Along with the likes of Andy Roddick and James Blake, Fish was part of a new wave of American tennis players who came to prominence in the early 2000s. He reached three Grand Slam quarter-finals, reached a high of No. 7 in the world and made four ATP World Tour 1000 finals appearances. An undisclosed illness struck the man from Minnesota (which was later revealed as an anxiety disorder) at the peak of his powers and has riddled him ever since. But he refused to bow out, soldiering on before announcing his retirement at the end of the US Open this year. He lost in the second round in five sets to another veteran, Feliciano Lopez.

2. The heat

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Jack Sock has been one of numerous casualties to the humidity.

So far the humidity seems to have affected the men more than the women. 13 retirements on the men’s side have taken place prompting questions as to whether the heat rule that is applied to the women’s side should be allowed for men as well (a 10 minute break at the end of the second set when the temperature reached a certain point). Some would argue against such a rule, saying that such a player should be in top physical shape when playing in such an important tournament. They should of conditioned themselves beforehand. Most would train their bodies to tolerate such a temperature for e.g. Novak Djokovic struggled early in his career but nowadays it doesn’t seem to bother him.

3. Federer’s sneak attack

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This has been a shot widely discussed…

This has been a shot that only been added to Federer’s arsenal and it has been instrumental in his latest success. The sneak attack as most would call it, involves returning a second serve on a half volley in the hope of throwing off an opponent. It paid dividends in his recent victories against Murray and Djokovic and we are seeing it on show again at the Open. The 34 year-old has demonstrated that it’s not too late to reinvent yourself and consistently resorted to methods to give himself an advantage. His coach Stefan Edberg has been of the initiators, encouraging the Swiss to serve and volley and be more aggressive.

4. Nadal’s shock exit

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For the first time in 10 years, Nadal will not have a major trophy to his name.

Until today, Rafael Nadal has never lost a five set match after going two sets to love up. His record stood at an imperious 151-0. A fourth round place seemed likely for Nadal mid way through the third set until his opponent, Fabio Fognini started clubbing winners (70 to 30 in his favour). The momentum quickly shifted toward the Italian and he never looked back. Early exits have become a commonality for the Spaniard, especially at Wimbledon but in the past he has always managed to find solace in the Parisian clay. The Mallorcan turns 30 next year and time may be running out for him to add to his 14 Slam victories. Is his physically demanding game finally taking a toll on him?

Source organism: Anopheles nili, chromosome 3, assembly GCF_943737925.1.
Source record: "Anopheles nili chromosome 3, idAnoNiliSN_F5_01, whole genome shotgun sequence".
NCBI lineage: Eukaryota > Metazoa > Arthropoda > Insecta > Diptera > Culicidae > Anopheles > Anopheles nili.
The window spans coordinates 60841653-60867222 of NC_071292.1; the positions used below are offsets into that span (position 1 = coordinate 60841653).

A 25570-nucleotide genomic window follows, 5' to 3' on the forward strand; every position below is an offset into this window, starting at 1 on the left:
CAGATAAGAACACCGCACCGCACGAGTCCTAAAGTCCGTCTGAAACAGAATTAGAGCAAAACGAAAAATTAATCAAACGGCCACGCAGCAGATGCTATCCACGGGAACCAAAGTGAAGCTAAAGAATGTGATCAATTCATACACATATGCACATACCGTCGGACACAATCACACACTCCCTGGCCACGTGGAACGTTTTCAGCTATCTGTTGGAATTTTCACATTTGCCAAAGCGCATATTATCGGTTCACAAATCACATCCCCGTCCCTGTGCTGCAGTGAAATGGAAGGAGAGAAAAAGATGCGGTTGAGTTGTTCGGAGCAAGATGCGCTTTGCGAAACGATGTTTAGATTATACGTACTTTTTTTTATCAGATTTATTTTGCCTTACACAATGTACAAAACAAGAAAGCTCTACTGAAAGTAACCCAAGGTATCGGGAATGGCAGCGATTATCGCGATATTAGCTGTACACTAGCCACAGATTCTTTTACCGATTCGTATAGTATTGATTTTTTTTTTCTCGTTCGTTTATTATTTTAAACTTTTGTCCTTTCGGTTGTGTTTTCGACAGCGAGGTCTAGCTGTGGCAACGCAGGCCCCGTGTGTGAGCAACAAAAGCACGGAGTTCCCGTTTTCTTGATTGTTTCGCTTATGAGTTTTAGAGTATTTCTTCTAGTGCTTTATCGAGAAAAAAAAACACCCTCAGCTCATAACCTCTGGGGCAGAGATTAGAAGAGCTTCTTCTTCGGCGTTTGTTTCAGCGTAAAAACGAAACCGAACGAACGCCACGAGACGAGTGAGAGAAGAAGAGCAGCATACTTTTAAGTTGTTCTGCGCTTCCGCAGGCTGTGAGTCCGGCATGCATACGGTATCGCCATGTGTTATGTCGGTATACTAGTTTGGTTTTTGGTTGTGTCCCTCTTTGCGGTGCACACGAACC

5. Nick Kyrgios

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Kyrgios has had a controversial 2015.

The name says it all. Even though the Australian lost in the first round of the US Open, he is still making news headlines for all the wrong reasons. Cricket legend Shane Warne penned a letter on Facebook, pleading for Kyrgios to change his attitude and not waste his talent. 12 time Grand Slam winner Roy Emerson called on the 20 year-old to change his ways or take a break from the game. Couldn’t of chosen a better mixed doubles player in Eugenie Bouchard, a Canadian who has been criticized for her lack of sportsmanship (snubbed a handshake with a Fed Cup opponent). Many observers noticed the “sexual tension” between the two in their first match together with some comparing it to an episode of the Bachelor.

The controversy surrounding Nick Kyrgios

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To put it simply, it’s hasn’t been a good week to be an Australian tennis player. And to make things even worse, reports have been circulating this afternoon that Kokkinakis, one of the innocent parties dragged into the Nick Kyrgios controversy, has been involved in a post match stoush with Ryan Harrison, which started off with the Australian taking exception to a few overrules from the umpire which escalated when the American appeared to reference the controversy which has gripped world headlines.

Kyrgios has already been fined heavily by the ATP and apologized personally and publicly. However, calls have grown louder for a hefty sanction to be imposed on the 20 year-old. These calls are yet to be answered by the governing body but I strongly believe there will be stronger penalties against the dual Grand Slam quarter-finalist. A few years back, another Australian by the name of Brydan Klein was fined exactly the same amount and suspended by the ATP for 6 months for racially abusing an opponent.